This cat has primary glaucoma. Photo by Dr. Rhea Morgan
Glaucoma is an eye disease where by the pressure within the eye becomes elevated. It can cause significant pain and lead to blindness. Dogs and cats with primary glaucoma are believed to have an anatomic or biochemical problem that affects how fluid drains from the eye, so the onset can be spontaneous. Secondary glaucoma results from another disease process within the eye. Glaucoma usually requires lifelong treatment unless the underlying cause can be reversed or treated successfully.
Inside the eye, a clear fluid called aqueous humor circulates in the front chamber between the cornea and the pupil. The aqueous humor leaves the eye through a small sieve-like structure between the base of the cornea and front of the iris. Normal pressure is a dynamic function of the balance between aqueous production and drainage. When the drainage sieve does not work properly or becomes clogged, or when the flow of aqueous through the pupil becomes obstructed, intraocular pressure can increase to an unsafe level. This is particularly true if aqueous production continues at a normal level. Glaucoma is never caused by over production of aqueous humor. It is always a drainage problem.
Glaucoma occurs far more frequently in dogs (0.675%) than in cats (0.197%). Primary, hereditary, breed-related glaucoma is most commonly seen in purebred dogs. Cats usually have secondary glaucoma that is associated with chronic inflammation of the iris (uveitis) or with intraocular tumors. Primary glaucoma in cats is very rare but Siamese and Burmese cats may be predisposed. Over forty different breeds of dogs are predisposed to glaucoma, with common ones being the cocker spaniel, beagle, basset, Akita, chow chow, Samoyed, Bouvier de Flandres, Shih Tzu and Chinese Shar Pei.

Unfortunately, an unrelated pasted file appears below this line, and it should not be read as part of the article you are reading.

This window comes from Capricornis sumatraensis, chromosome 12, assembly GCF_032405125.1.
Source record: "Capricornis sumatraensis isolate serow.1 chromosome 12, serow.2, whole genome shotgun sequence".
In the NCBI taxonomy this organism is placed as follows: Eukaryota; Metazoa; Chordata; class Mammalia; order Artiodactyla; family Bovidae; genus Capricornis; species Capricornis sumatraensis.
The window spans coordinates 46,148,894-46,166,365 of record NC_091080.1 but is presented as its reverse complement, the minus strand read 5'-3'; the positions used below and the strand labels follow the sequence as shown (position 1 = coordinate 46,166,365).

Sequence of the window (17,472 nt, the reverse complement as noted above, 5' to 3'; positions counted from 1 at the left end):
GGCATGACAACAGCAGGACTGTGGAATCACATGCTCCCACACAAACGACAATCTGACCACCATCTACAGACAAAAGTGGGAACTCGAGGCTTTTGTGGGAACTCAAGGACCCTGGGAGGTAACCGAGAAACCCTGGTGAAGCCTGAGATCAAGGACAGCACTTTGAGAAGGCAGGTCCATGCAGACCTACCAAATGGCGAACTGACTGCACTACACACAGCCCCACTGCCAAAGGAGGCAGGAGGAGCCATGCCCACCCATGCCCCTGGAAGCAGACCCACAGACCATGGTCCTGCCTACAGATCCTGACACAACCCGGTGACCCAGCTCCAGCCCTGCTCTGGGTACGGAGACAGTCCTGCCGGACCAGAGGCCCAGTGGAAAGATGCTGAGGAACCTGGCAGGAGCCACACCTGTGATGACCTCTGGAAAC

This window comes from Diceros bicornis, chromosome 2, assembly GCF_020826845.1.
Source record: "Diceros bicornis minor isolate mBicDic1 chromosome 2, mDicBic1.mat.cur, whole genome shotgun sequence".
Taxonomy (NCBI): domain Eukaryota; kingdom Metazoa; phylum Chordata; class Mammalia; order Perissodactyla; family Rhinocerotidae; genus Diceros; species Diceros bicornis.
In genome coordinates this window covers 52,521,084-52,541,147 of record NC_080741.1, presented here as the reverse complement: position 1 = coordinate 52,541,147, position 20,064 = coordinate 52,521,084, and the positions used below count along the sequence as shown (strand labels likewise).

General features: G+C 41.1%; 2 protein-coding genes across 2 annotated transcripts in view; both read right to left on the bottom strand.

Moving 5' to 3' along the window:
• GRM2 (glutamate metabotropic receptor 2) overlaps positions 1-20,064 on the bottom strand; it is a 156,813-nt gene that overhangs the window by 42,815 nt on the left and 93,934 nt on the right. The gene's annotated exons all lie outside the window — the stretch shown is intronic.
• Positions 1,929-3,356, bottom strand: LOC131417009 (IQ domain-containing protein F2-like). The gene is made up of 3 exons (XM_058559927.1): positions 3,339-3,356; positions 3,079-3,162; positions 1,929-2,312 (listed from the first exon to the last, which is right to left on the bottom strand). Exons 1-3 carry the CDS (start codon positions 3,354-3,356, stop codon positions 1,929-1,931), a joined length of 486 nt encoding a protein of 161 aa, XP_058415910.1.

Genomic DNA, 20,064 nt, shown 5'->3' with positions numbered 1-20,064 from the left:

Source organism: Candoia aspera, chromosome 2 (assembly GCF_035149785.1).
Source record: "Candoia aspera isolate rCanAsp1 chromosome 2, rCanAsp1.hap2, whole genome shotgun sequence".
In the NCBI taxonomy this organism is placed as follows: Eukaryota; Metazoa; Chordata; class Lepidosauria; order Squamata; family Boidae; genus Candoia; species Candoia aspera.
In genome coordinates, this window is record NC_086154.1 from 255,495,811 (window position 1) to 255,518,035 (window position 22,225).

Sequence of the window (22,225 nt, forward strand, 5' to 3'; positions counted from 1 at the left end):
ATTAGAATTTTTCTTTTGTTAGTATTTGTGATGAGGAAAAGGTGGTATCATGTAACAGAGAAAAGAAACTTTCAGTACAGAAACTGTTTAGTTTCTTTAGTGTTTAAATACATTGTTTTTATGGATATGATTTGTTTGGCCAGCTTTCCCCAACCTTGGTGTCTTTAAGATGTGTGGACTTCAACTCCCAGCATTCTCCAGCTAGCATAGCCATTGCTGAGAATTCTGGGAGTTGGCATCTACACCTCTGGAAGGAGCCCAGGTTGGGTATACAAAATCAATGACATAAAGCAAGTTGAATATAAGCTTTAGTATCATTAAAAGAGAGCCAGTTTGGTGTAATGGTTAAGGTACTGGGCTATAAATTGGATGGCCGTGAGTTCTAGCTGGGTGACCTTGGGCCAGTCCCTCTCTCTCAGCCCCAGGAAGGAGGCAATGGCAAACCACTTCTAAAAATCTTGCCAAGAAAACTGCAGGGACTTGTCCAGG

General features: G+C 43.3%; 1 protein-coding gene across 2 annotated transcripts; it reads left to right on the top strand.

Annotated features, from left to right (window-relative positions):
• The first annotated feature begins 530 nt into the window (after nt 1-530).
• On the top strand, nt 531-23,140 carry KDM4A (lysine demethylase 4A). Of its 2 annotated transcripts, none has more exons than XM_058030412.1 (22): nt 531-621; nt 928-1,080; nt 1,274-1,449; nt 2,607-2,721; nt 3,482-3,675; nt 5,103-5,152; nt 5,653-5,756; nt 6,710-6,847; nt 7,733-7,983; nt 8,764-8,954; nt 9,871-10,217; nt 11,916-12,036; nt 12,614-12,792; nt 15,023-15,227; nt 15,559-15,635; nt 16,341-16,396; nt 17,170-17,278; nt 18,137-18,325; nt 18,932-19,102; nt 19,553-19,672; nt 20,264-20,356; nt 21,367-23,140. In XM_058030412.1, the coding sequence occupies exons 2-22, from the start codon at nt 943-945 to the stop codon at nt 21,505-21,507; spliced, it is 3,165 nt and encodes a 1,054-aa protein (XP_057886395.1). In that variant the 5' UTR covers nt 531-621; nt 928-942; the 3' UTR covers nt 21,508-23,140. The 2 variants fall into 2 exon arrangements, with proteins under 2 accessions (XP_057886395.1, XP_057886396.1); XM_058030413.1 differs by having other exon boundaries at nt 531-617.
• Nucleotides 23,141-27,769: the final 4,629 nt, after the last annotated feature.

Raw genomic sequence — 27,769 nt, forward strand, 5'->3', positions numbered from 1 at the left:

Glaucoma can be a very painful disease for pets - more so than for people - as the intraocular pressure can become rapidly elevated to levels much higher than typically occur in people. In people, the pain feels like a constant bad headache. Normal intraocular pressure in people is 12-22 mmHg. The normal pressure for dogs and cats is 10-25 mmHg. With glaucoma in cats and dogs, the pressure may go up to 30 mmHg and higher. Values above 50 mmHg rapidly cause blindness, are painful and may cause the eye to stretch and enlarge.
An affected eye may look normal to a pet owner when the glaucoma is mild. Early signs can include a bloodshot eye, cloudy cornea, dilated pupil, and squinting/holding the eye closed. Over time, the eye size can increase and it may bulge.
Unfortunately in cases of severe glaucoma, the eye is often permanently blind by the time of diagnosis. Pets can act normal with vision in just one eye, which is one reason glaucoma is often diagnosed late in the disease’s course.
Diagnosis and Treatment
Glaucoma can be detected by measurement of eye pressure using an instrument called a tonometer. Tonometry can be done by your veterinarian during the eye exam. Pressures are measured in both eyes and then compared.
If glaucoma is found, then numerous medications are available to lower the pressure. All glaucoma medications used in dogs and cats are medications that have been manufactured for human glaucoma. The treatment of glaucoma requires faithful, consistent application of the medications. These are not medications that can be skipped or forgotten without risk of the eye pressure rapidly deteriorating.
Some cases of primary glaucoma are also treated with surgery. A major emphasis in secondary glaucoma is to determine the underlying cause and to treat it, as well as the elevated pressure. If primary glaucoma is diagnosed in one eye, it is common for the other eye to be started on preventative medication because both eyes are prone to the disease.
Removal of the eye (enucleation) is sometimes recommended. Examples include a blind eye in which the glaucoma does not respond to medications; any eye containing a tumor; when the eye is blind and the owner cannot afford glaucoma medications; and when infection is the cause of the glaucoma and it does not respond well to appropriate therapy.
In most cases, glaucoma is not curable and once vision is lost it will not return. With primary glaucoma, vision is often lost over time, even with appropriate treatment. For secondary glaucoma, prognosis depends on the underlying disease and its response to treatment.
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